Astronomers have captured the sharpest, most detailed observations of a comet breaking apart 67 million miles from Earth, using NASA's Hubble Space Telescope. The images suggest that the roughly 4.5-billion-year-old comet, named 332P/Ikeya-Murakami, or comet 332P, may be spinning so fast that material is ejected from its surface. The resulting debris is now scattered along a 3,000-mile-long trail, larger than the width of the continental United States.
The comet breaks apart: This NASA Hubble Space Telescope image reveals the ancient comet 332P/Ikeya-Murakami disintegrating as it approaches the sun. The observations represent one of the sharpest views of an icy comet breaking apart. The comet debris consists of a cluster of building-size chunks near the center of the image. They form a 3,000-mile-long trail, larger than the width of the continental U.S. The fragments are drifting away from the comet, dubbed comet 332P, at a leisurely pace, roughly the walking speed of an adult.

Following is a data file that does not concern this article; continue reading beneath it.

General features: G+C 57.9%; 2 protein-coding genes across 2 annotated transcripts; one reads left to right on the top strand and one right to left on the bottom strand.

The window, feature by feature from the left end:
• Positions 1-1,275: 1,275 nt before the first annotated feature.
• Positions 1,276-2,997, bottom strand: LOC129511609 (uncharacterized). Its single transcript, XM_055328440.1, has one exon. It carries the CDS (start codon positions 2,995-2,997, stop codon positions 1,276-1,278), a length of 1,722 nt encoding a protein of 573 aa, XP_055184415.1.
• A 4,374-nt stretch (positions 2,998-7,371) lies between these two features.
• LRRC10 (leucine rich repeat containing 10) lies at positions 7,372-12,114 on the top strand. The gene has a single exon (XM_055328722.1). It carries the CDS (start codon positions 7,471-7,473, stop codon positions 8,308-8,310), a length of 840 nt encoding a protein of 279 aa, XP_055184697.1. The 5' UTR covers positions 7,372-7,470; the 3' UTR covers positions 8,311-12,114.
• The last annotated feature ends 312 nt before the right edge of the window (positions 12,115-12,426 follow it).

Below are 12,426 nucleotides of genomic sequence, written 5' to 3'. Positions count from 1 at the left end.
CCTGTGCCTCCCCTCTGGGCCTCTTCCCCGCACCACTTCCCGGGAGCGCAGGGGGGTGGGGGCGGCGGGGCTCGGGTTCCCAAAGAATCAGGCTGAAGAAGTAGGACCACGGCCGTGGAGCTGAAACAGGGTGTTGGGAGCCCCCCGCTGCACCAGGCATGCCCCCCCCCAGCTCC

Credit: NASA, ESA and David Jewitt/UCLA
- Date: September 15, 2016
- Source: University of California, Los Angeles